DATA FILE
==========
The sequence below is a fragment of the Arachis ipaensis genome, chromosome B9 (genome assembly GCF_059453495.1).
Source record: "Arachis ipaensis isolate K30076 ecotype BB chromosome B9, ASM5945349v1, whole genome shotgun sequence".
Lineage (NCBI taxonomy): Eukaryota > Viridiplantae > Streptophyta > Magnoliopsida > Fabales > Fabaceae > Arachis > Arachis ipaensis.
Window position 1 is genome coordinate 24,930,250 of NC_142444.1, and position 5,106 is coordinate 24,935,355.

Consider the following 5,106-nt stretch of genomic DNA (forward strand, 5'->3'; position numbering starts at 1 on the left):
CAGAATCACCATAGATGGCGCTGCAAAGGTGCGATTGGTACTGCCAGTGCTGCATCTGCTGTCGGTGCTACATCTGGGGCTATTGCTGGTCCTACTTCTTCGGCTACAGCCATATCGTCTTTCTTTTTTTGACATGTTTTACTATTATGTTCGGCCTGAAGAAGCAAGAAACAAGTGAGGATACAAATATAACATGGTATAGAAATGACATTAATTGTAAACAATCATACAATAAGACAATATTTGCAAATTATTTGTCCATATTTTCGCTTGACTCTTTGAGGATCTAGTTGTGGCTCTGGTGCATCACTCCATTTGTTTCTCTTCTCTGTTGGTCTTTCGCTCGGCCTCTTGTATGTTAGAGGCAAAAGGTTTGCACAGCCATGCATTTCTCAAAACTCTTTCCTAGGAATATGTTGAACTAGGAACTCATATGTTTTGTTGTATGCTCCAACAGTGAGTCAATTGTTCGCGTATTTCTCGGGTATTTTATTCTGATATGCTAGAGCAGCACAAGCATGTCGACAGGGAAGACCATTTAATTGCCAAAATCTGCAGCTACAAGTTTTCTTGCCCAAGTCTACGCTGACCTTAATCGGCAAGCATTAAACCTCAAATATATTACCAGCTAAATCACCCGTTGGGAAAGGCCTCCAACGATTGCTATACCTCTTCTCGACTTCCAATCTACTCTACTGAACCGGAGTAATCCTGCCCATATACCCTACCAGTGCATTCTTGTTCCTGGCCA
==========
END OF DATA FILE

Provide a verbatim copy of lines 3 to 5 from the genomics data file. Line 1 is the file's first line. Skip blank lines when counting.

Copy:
Lineage (NCBI taxonomy): Eukaryota > Viridiplantae > Streptophyta > Magnoliopsida > Fabales > Fabaceae > Arachis > Arachis ipaensis.
Window position 1 is genome coordinate 24,930,250 of NC_142444.1, and position 5,106 is coordinate 24,935,355.

Consider the following 5,106-nt stretch of genomic DNA (forward strand, 5'->3'; position numbering starts at 1 on the left):